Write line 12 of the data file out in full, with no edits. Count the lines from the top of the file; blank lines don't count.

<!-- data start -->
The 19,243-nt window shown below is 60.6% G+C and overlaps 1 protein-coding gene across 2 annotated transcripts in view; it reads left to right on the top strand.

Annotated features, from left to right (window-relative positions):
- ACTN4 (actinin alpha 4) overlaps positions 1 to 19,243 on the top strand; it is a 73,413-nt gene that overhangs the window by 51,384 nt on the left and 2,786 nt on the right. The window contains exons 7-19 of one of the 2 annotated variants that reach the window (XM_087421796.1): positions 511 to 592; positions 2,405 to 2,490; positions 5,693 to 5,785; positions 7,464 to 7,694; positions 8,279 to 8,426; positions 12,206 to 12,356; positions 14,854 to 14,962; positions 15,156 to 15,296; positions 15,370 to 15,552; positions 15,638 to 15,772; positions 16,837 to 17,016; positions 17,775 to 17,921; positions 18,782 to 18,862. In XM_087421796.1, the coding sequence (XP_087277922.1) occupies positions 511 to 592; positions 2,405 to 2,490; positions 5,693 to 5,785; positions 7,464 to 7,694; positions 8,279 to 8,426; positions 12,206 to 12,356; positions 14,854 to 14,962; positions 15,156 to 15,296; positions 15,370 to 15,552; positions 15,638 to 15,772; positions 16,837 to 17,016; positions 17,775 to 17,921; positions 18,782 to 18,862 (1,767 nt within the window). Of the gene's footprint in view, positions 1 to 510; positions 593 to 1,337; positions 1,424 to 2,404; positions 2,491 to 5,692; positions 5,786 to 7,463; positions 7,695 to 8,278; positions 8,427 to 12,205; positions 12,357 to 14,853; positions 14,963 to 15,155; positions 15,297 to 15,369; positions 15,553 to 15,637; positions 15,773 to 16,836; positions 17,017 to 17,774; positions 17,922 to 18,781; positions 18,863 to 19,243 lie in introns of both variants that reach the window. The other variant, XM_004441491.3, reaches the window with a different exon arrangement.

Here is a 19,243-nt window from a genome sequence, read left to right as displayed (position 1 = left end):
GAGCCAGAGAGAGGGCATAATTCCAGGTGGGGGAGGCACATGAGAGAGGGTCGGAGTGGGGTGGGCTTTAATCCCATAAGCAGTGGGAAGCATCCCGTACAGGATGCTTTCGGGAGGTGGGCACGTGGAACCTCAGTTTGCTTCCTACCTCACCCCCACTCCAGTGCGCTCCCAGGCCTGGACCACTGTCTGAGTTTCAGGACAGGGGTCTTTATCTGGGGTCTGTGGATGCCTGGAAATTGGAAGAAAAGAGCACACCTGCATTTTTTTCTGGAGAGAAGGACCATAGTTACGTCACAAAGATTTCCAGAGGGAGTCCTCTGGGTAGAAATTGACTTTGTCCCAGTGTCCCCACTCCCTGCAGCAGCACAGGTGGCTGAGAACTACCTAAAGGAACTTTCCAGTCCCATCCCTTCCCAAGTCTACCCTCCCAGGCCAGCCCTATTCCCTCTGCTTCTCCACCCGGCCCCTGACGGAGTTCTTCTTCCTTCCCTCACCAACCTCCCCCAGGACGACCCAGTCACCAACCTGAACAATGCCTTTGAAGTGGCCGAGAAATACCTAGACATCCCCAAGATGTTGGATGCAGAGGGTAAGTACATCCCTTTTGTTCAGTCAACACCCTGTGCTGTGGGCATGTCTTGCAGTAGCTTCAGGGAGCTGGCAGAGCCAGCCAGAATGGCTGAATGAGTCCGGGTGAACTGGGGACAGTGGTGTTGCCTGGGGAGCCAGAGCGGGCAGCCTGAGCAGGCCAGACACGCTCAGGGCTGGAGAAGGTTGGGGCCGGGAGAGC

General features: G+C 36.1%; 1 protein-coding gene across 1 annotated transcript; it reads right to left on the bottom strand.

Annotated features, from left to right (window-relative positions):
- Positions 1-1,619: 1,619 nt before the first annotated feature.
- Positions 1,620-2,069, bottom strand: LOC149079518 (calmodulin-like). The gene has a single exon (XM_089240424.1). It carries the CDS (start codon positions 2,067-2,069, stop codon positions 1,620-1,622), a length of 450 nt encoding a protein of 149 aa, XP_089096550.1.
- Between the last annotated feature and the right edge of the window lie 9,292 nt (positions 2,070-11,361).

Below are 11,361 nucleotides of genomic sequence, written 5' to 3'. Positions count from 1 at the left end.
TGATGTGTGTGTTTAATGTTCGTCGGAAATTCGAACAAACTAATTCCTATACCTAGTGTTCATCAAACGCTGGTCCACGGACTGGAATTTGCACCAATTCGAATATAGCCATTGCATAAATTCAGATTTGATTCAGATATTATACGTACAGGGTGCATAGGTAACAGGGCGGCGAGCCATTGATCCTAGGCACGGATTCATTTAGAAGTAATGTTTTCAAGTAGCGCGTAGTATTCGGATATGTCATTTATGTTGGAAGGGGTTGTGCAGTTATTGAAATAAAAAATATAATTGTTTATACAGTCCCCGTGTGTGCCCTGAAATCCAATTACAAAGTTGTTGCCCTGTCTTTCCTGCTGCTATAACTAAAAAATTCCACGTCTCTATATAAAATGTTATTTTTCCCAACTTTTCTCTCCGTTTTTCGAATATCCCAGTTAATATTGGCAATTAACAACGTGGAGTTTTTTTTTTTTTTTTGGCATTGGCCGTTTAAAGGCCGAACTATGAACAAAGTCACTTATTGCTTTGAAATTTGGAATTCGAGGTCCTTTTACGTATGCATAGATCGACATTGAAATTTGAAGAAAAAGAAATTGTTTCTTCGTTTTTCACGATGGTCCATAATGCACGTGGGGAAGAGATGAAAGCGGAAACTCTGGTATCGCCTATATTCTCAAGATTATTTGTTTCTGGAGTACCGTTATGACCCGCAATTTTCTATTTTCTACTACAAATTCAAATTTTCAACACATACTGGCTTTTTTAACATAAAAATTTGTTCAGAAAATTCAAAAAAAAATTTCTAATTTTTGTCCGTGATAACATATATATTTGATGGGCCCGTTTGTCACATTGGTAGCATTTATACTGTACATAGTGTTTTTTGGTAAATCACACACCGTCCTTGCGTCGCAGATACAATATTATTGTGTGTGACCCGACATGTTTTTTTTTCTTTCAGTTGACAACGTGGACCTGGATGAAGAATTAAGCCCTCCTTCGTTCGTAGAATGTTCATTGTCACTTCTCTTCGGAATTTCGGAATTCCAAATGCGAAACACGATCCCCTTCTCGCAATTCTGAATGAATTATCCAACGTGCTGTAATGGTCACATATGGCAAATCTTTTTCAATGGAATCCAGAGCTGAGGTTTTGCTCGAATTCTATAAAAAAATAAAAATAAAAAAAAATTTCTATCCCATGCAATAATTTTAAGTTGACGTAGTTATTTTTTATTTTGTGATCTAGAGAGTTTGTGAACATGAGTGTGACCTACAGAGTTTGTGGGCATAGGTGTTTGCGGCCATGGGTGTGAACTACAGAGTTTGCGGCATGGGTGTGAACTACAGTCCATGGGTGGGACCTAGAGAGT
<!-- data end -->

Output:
TGATGTGTGTGTTTAATGTTCGTCGGAAATTCGAACAAACTAATTCCTATACCTAGTGTTCATCAAACGCTGGTCCACGGACTGGAATTTGCACCAATTCGAATATAGCCATTGCATAAATTCAGATTTGATTCAGATATTATACGTACAGGGTGCATAGGTAACAGGGCGGCGAGCCATTGATCCTAGGCACGGATTCATTTAGAAGTAATGTTTTCAAGTAGCGCGTAGTATTCGGATATGTCATTTATGTTGGAAGGGGTTGTGCAGTTATTGAAATAAAAAATATAATTGTTTATACAGTCCCCGTGTGTGCCCTGAAATCCAATTACAAAGTTGTTGCCCTGTCTTTCCTGCTGCTATAACTAAAAAATTCCACGTCTCTATATAAAATGTTATTTTTCCCAACTTTTCTCTCCGTTTTTCGAATATCCCAGTTAATATTGGCAATTAACAACGTGGAGTTTTTTTTTTTTTTTTGGCATTGGCCGTTTAAAGGCCGAACTATGAACAAAGTCACTTATTGCTTTGAAATTTGGAATTCGAGGTCCTTTTACGTATGCATAGATCGACATTGAAATTTGAAGAAAAAGAAATTGTTTCTTCGTTTTTCACGATGGTCCATAATGCACGTGGGGAAGAGATGAAAGCGGAAACTCTGGTATCGCCTATATTCTCAAGATTATTTGTTTCTGGAGTACCGTTATGACCCGCAATTTTCTATTTTCTACTACAAATTCAAATTTTCAACACATACTGGCTTTTTTAACATAAAAATTTGTTCAGAAAATTCAAAAAAAAATTTCTAATTTTTGTCCGTGATAACATATATATTTGATGGGCCCGTTTGTCACATTGGTAGCATTTATACTGTACATAGTGTTTTTTGGTAAATCACACACCGTCCTTGCGTCGCAGATACAATATTATTGTGTGTGACCCGACATGTTTTTTTTTCTTTCAGTTGACAACGTGGACCTGGATGAAGAATTAAGCCCTCCTTCGTTCGTAGAATGTTCATTGTCACTTCTCTTCGGAATTTCGGAATTCCAAATGCGAAACACGATCCCCTTCTCGCAATTCTGAATGAATTATCCAACGTGCTGTAATGGTCACATATGGCAAATCTTTTTCAATGGAATCCAGAGCTGAGGTTTTGCTCGAATTCTATAAAAAAATAAAAATAAAAAAAAATTTCTATCCCATGCAATAATTTTAAGTTGACGTAGTTATTTTTTATTTTGTGATCTAGAGAGTTTGTGAACATGAGTGTGACCTACAGAGTTTGTGGGCATAGGTGTTTGCGGCCATGGGTGTGAACTACAGAGTTTGCGGCATGGGTGTGAACTACAGTCCATGGGTGGGACCTAGAGAGT